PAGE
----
• Life commitments: Whatever your life commitments, they mature you and make you grow up. Whether you realize it or not, this makes you a more competent and valuable security employee.

  • Skills: If you've worked 10, 20, or 30 years in the security field, you're competent and you likely have a very valuable skill set. This is something that can only be achieved by time in the trenches. It can't be taught in a classroom.

  • Judgment: Our judgment improves with age. What seems like a good move professionally with two years of experience may seem downright foolish when viewed with 20 years of experience. The irony here is that whatever age we are, we likely think that we have good, sound judgment. We don't. It improves over time for most of us.

Cons: Experience

  • Cost: With more experience and a stronger skill set comes additional cost to an organization. It's not just salary, but also benefits, sick days, etc. No one likes to think about this angle, but it is an important one. Security organizations have fixed budgets, and when people cost more, it means you can hire fewer of them. Granted, an experienced person is far more efficient than one who is inexperienced. That being said, cost is a variable that factors into the equation.

  • Cynicism: Whereas the young often come in to work with vigor, the experienced sometimes come in with an unhealthy dose of cynicism. Of course, we can't believe everything we hear or chase down every crazy idea that pops up. But we all need to watch how quickly and cynically we dismiss and discount things.

  • Inertia: It's almost always easier to do nothing than it is to change something. Sometimes, with time, we become so used to doing things a certain way that we can't see how they can be improved by making a few changes or by taking a different approach. It can be difficult to be self-aware enough to see that we've become this way. This makes inertia a con when it comes to experience.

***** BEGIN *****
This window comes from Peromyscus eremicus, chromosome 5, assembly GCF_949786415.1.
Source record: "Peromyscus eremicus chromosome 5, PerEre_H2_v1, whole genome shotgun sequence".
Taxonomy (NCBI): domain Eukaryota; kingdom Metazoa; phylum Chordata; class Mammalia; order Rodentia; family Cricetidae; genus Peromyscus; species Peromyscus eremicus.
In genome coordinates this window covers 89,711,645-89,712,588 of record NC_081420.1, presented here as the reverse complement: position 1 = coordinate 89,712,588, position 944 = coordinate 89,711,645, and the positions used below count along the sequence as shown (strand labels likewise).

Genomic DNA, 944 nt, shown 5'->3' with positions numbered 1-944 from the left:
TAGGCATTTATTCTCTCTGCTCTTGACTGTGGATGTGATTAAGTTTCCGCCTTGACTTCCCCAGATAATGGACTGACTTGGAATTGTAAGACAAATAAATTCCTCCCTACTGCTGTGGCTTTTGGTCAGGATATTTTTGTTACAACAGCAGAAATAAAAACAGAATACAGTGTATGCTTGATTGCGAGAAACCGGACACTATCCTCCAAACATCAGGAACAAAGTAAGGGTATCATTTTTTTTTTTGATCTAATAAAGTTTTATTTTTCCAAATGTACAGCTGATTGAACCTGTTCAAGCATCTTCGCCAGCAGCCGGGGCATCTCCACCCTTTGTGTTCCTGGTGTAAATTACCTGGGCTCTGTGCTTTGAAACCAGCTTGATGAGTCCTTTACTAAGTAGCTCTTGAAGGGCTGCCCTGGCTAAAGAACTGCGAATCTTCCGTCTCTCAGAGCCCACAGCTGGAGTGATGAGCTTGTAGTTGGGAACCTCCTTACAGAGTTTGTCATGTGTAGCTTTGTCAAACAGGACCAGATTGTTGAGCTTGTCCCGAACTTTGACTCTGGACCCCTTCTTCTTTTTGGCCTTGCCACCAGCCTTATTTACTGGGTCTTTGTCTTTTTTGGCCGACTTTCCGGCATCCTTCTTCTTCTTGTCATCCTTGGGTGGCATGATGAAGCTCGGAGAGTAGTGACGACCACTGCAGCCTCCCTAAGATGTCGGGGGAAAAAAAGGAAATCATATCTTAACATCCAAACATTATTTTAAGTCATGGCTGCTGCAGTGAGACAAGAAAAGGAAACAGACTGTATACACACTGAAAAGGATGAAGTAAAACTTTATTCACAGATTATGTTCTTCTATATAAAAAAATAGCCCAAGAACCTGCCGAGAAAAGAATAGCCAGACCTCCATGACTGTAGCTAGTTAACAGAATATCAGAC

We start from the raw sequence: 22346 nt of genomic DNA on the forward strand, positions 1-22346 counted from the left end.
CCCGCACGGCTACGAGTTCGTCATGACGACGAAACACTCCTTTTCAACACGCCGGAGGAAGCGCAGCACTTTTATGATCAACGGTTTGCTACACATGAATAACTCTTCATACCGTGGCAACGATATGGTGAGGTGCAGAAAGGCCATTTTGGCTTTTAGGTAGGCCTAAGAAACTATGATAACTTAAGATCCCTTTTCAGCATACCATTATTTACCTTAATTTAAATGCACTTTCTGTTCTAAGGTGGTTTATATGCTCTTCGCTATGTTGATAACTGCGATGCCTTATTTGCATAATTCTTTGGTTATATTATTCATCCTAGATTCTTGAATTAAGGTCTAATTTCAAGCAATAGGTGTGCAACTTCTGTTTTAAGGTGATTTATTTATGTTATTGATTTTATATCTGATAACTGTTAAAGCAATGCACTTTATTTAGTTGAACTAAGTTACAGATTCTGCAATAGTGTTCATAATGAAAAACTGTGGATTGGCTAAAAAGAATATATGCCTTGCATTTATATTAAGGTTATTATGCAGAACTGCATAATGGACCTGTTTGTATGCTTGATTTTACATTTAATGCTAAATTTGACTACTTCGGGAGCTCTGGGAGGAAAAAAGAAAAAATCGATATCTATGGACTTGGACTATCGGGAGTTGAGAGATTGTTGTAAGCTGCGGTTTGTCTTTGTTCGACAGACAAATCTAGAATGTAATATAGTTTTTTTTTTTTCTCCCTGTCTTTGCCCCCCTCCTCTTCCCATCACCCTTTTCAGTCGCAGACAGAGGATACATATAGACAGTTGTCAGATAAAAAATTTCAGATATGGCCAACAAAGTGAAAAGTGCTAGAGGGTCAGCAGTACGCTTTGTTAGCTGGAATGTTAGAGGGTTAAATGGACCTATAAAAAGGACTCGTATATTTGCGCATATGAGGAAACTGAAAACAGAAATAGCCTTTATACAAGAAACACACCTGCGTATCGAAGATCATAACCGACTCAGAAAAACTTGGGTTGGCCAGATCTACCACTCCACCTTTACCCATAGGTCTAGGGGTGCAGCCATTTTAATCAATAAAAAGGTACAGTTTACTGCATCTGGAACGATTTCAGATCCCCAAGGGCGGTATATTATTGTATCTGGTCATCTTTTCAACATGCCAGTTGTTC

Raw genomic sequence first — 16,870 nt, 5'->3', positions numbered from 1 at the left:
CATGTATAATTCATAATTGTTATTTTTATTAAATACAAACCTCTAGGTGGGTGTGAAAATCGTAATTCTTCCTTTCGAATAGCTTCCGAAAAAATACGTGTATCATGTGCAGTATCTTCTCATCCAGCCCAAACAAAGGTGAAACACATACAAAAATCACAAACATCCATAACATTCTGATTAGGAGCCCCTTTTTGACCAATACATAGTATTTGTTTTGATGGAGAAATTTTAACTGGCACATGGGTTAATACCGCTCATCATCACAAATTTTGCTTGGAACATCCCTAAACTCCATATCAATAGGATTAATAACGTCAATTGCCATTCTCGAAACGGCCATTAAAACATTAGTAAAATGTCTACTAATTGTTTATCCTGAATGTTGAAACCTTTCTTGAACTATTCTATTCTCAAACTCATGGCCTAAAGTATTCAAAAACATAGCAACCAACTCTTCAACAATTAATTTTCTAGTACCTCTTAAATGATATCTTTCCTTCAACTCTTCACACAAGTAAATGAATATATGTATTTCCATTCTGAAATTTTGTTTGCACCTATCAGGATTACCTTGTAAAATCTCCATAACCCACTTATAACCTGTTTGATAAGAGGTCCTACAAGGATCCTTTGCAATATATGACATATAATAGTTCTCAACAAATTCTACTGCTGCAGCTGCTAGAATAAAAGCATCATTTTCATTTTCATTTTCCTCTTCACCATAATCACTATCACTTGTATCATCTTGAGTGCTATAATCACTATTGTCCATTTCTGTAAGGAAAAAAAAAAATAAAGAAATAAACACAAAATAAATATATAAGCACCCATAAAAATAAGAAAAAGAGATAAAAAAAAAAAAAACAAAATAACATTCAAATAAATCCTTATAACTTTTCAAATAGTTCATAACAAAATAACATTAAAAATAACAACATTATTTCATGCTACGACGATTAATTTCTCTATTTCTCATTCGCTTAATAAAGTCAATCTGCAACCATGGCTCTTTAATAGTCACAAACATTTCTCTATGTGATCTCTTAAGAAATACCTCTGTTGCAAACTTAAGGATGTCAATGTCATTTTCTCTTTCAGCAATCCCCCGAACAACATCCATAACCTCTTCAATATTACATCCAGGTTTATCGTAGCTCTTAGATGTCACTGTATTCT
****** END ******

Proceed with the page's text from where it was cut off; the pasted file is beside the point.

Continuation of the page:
As I believe I've shown, youth isn't better or worse than experience and vice versa. They complement each other, which makes the security organization more well-rounded as a whole. We can all learn from each other, and working together across the youth-experience spectrum, we can make our organizations more secure.

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About the Author(s)

Joshua Goldfarb

Global Solutions Architect — Security, F5

Josh Goldfarb is currently Global Solutions Architect — Security at F5. Previously, Josh served as VP and CTO of Emerging Technologies at FireEye and as Chief Security Officer for nPulse Technologies until its acquisition by FireEye. Prior to joining nPulse, Josh worked as an independent consultant, applying his analytical methodology to help enterprises build and enhance their network traffic analysis, security operations, and incident response capabilities to improve their information security postures. Earlier in his career, Josh served as the Chief of Analysis for the United States Computer Emergency Readiness Team, where he built from the ground up and subsequently ran the network, endpoint, and malware analysis/forensics capabilities for US-CERT. In addition to Josh's blogging and public speaking appearances, he is also a regular contributor to Dark Reading and SecurityWeek.